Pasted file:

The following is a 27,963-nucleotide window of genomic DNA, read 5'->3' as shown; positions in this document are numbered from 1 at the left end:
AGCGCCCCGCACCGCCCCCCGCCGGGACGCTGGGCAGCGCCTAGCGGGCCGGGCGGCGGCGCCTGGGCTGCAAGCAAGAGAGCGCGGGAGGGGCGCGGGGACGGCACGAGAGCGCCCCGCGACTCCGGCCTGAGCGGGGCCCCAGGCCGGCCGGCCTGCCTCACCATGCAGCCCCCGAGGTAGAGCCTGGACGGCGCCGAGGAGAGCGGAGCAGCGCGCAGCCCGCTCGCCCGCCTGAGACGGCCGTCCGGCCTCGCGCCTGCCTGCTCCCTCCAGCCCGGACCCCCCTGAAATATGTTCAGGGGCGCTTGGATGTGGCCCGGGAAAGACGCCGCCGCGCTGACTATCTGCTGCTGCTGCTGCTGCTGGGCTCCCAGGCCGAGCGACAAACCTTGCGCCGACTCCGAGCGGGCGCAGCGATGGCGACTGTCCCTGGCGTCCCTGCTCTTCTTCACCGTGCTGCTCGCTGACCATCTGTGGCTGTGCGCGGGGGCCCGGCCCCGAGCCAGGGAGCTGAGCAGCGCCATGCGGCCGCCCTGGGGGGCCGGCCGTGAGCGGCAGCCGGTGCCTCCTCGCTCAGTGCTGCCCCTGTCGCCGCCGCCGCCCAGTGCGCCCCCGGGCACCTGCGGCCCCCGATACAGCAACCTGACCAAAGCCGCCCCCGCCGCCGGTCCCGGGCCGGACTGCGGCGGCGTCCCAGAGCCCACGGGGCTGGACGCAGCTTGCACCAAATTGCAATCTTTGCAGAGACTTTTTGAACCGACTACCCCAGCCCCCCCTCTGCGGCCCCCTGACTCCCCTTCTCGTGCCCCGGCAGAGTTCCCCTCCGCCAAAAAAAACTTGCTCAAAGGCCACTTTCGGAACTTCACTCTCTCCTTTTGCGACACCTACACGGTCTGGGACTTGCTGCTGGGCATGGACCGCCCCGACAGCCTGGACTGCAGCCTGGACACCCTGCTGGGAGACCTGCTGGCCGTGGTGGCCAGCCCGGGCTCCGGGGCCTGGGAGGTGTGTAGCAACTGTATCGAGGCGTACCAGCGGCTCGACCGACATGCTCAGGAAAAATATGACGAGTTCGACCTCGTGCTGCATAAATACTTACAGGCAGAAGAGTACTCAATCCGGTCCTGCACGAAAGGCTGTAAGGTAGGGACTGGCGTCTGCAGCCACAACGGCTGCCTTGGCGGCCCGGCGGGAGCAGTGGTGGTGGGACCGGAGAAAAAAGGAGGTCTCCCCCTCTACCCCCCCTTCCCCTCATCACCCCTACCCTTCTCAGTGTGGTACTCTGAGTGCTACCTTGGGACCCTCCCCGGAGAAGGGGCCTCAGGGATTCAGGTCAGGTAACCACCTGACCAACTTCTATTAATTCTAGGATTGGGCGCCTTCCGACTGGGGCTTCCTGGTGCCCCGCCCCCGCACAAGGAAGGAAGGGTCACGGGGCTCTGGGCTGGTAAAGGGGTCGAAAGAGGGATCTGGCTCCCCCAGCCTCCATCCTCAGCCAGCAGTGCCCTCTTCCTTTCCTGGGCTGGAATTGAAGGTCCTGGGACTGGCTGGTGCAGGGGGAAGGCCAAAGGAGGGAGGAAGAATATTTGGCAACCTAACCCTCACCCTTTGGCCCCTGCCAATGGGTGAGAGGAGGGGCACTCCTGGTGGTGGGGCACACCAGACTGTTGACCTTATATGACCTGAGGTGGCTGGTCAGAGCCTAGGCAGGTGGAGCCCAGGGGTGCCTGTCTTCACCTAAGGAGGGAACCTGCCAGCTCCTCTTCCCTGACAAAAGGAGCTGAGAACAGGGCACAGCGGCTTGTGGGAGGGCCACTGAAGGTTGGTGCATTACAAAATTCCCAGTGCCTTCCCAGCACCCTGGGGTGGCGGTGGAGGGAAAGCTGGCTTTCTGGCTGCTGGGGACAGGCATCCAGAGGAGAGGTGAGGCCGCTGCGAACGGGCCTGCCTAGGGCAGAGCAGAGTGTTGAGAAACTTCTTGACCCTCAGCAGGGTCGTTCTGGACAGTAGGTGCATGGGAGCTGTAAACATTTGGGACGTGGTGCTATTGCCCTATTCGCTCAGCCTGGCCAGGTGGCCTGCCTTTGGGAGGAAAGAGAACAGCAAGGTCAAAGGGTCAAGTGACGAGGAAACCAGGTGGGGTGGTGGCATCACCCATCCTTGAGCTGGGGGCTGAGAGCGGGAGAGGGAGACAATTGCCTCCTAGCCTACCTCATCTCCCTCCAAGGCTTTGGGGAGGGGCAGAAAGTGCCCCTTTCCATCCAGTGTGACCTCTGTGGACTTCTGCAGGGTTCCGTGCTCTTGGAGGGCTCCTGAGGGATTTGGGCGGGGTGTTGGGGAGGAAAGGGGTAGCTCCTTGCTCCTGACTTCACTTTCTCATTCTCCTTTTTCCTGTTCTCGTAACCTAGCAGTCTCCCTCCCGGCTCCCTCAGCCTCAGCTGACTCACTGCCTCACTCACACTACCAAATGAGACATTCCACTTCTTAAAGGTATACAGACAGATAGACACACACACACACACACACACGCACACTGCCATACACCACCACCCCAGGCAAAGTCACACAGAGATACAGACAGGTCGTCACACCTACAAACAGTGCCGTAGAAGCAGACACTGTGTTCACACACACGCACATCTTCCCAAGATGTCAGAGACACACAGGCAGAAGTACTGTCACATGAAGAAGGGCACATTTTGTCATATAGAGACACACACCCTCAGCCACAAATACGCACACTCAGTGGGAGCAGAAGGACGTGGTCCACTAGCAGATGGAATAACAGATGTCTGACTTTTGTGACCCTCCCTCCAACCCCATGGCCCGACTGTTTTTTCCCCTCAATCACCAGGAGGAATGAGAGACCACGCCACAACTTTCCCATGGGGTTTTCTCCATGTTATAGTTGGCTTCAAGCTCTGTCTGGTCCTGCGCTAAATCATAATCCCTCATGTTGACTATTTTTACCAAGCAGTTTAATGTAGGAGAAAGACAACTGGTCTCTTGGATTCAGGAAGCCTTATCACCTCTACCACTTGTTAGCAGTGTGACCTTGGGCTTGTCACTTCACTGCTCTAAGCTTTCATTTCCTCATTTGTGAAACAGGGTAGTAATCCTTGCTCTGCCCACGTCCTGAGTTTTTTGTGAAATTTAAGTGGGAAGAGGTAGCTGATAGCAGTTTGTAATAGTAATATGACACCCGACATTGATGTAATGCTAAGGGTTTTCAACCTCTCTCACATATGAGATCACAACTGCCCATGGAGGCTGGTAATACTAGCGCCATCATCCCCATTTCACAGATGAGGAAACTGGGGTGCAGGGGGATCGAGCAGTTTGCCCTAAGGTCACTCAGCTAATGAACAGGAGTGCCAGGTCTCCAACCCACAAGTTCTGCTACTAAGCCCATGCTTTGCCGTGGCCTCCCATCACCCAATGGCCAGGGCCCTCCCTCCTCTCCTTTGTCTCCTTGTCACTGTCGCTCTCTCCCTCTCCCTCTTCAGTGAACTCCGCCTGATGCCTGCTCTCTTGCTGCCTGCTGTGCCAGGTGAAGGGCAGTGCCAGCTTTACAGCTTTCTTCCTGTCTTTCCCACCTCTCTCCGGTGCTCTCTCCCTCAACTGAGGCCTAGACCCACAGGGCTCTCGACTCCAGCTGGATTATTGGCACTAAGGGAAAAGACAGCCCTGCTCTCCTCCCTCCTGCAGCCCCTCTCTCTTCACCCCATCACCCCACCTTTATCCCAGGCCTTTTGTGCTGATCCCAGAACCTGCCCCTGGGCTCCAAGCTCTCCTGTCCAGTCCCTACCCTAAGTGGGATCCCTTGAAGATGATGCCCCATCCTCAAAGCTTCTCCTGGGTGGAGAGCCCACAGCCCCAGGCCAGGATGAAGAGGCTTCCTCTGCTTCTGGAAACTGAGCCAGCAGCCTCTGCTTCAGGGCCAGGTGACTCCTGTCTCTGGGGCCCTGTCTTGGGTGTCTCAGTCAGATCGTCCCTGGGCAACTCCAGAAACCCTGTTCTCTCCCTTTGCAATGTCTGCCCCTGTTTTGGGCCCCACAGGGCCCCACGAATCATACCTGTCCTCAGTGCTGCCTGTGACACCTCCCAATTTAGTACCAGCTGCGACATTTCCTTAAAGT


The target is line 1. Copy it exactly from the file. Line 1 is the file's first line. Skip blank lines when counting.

The following is a 27,963-nucleotide window of genomic DNA, read 5'->3' as shown; positions in this document are numbered from 1 at the left end: